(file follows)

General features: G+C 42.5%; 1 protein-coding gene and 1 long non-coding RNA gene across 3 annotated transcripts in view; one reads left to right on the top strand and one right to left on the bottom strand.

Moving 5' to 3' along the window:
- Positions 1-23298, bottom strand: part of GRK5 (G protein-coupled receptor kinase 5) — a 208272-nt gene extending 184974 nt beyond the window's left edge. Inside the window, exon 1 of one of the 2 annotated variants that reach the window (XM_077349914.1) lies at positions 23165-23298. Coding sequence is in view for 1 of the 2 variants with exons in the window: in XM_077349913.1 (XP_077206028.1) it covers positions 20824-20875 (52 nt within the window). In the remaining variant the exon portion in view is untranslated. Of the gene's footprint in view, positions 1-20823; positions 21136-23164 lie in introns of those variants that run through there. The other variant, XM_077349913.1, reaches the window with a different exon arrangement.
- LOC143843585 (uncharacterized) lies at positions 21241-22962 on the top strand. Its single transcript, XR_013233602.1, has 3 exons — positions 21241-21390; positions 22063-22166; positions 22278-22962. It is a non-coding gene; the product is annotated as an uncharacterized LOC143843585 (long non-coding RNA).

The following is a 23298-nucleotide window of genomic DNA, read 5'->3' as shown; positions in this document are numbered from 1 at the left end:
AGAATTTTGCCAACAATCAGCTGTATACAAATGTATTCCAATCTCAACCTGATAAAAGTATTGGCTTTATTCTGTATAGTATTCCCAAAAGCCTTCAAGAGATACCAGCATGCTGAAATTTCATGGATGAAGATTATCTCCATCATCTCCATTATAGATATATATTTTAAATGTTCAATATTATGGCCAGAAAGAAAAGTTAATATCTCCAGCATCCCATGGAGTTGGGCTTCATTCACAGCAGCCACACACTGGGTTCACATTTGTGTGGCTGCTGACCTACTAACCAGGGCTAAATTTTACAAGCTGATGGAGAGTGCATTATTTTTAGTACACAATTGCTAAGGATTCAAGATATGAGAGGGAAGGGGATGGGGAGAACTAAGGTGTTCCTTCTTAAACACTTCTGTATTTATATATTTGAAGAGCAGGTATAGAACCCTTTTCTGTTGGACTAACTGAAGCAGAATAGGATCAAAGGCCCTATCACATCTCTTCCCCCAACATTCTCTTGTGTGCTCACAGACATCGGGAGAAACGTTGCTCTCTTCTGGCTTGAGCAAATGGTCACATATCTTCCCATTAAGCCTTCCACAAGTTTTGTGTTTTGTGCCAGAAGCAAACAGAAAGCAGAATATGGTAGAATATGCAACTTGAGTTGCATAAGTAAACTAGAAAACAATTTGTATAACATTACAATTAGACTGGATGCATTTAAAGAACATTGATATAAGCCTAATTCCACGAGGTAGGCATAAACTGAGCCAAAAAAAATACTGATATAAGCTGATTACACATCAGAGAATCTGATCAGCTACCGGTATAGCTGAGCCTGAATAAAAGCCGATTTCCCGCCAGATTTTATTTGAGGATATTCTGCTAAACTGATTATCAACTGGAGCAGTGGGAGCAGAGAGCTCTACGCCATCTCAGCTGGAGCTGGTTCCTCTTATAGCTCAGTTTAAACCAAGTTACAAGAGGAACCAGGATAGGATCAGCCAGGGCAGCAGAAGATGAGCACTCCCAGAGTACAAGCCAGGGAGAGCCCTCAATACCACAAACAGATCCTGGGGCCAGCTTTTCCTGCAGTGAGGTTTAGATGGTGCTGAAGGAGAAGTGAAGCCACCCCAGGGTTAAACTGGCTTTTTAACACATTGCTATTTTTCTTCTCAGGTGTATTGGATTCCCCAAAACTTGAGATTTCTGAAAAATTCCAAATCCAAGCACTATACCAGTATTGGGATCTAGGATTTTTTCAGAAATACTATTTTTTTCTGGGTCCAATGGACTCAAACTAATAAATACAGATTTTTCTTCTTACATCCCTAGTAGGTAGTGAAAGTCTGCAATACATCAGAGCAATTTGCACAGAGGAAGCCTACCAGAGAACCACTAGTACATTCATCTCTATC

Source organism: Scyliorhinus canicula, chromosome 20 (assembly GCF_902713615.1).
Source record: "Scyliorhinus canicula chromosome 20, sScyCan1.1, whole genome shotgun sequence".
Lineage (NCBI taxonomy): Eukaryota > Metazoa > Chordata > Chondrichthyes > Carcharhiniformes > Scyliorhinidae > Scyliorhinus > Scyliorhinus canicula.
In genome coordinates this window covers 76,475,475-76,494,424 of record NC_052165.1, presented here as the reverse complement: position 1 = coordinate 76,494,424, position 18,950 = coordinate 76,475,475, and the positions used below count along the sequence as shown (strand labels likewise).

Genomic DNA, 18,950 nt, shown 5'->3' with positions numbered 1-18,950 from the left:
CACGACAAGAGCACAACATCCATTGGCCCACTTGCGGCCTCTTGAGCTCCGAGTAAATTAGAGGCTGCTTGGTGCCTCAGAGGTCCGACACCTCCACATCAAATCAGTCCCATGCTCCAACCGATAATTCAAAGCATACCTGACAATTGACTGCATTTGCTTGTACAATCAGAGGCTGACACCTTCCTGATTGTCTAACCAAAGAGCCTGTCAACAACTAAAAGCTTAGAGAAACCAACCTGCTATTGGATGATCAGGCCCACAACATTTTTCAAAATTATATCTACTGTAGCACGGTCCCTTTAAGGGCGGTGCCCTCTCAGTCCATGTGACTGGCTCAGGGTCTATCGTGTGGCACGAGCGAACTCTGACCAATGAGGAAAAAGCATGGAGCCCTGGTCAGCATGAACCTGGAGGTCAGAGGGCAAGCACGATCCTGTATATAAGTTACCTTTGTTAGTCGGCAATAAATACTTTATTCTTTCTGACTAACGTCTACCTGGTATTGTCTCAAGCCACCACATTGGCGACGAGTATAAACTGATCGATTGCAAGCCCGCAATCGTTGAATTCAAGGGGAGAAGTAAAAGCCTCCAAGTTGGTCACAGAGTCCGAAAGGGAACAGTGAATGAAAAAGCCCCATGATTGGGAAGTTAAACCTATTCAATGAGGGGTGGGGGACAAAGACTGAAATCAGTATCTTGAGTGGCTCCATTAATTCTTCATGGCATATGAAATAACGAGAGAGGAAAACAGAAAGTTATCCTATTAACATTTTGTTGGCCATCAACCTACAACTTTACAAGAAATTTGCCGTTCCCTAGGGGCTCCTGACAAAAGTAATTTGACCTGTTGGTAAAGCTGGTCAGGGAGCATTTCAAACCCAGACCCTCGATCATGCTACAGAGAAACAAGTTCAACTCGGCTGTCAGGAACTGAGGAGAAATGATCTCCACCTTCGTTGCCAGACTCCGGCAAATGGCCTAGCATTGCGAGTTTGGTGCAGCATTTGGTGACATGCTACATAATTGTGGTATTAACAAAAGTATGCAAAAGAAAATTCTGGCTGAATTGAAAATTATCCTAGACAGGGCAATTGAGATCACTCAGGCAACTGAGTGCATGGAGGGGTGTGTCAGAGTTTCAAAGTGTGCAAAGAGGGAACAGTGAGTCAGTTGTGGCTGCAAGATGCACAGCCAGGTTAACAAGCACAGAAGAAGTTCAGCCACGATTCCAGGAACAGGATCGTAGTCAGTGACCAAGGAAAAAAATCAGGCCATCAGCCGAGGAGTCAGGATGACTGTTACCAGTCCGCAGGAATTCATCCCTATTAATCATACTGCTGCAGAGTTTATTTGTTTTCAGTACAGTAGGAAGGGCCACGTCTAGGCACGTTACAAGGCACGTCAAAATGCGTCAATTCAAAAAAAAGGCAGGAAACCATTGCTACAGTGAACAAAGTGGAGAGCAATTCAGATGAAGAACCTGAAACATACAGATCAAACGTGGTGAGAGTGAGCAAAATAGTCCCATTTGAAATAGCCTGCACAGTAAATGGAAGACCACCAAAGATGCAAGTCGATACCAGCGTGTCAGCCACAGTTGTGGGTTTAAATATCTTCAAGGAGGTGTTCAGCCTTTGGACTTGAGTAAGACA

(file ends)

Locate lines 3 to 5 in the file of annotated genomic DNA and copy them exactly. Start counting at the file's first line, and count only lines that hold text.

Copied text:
- Positions 1-23298, bottom strand: part of GRK5 (G protein-coupled receptor kinase 5) — a 208272-nt gene extending 184974 nt beyond the window's left edge. Inside the window, exon 1 of one of the 2 annotated variants that reach the window (XM_077349914.1) lies at positions 23165-23298. Coding sequence is in view for 1 of the 2 variants with exons in the window: in XM_077349913.1 (XP_077206028.1) it covers positions 20824-20875 (52 nt within the window). In the remaining variant the exon portion in view is untranslated. Of the gene's footprint in view, positions 1-20823; positions 21136-23164 lie in introns of those variants that run through there. The other variant, XM_077349913.1, reaches the window with a different exon arrangement.
- LOC143843585 (uncharacterized) lies at positions 21241-22962 on the top strand. Its single transcript, XR_013233602.1, has 3 exons — positions 21241-21390; positions 22063-22166; positions 22278-22962. It is a non-coding gene; the product is annotated as an uncharacterized LOC143843585 (long non-coding RNA).

The following is a 23298-nucleotide window of genomic DNA, read 5'->3' as shown; positions in this document are numbered from 1 at the left end: